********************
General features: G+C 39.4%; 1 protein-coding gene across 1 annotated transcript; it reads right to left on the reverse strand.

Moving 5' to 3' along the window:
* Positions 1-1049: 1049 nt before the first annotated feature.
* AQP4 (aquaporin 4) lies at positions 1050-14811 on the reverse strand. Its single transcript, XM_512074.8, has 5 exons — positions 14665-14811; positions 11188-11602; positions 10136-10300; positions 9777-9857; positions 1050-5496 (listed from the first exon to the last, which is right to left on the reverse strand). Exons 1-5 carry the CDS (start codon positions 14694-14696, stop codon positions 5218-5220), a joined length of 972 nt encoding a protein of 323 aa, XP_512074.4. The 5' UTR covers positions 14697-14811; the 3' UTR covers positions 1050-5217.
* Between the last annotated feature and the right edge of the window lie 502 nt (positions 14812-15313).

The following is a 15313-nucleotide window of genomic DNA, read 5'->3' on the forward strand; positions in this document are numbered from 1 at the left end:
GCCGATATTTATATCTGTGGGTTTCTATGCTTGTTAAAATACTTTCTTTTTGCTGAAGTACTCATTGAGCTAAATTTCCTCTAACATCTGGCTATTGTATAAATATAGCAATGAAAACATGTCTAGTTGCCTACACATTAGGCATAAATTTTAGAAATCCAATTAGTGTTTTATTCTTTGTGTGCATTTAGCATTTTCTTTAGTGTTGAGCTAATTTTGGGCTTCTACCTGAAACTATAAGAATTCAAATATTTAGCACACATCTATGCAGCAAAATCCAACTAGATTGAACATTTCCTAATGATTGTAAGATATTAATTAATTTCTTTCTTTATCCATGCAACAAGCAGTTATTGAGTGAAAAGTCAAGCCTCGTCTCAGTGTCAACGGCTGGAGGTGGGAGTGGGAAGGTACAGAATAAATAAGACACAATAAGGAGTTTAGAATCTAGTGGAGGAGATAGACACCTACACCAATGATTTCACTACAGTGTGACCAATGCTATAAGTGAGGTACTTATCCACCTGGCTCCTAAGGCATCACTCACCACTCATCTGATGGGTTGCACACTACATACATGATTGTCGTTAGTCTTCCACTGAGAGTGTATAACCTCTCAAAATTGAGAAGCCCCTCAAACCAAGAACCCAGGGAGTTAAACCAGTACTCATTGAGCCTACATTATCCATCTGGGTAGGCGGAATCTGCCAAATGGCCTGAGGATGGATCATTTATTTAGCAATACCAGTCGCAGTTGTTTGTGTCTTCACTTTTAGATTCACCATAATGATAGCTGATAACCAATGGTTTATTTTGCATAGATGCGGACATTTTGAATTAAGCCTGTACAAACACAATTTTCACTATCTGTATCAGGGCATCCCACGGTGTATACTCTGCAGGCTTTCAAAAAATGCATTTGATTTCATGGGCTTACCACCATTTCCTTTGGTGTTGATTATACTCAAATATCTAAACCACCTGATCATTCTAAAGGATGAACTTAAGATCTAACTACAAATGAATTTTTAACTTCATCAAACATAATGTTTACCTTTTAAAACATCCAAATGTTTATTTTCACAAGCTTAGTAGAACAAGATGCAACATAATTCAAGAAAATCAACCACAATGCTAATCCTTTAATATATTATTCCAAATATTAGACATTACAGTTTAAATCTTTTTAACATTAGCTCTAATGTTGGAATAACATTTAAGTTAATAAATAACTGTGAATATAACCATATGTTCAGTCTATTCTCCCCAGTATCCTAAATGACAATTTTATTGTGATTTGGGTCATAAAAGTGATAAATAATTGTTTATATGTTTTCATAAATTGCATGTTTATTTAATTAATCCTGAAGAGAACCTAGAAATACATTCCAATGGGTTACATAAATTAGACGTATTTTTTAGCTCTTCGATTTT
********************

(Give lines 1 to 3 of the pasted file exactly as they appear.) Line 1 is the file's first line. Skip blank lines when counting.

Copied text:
General features: G+C 39.4%; 1 protein-coding gene across 1 annotated transcript; it reads right to left on the reverse strand.

Moving 5' to 3' along the window:
* Positions 1-1049: 1049 nt before the first annotated feature.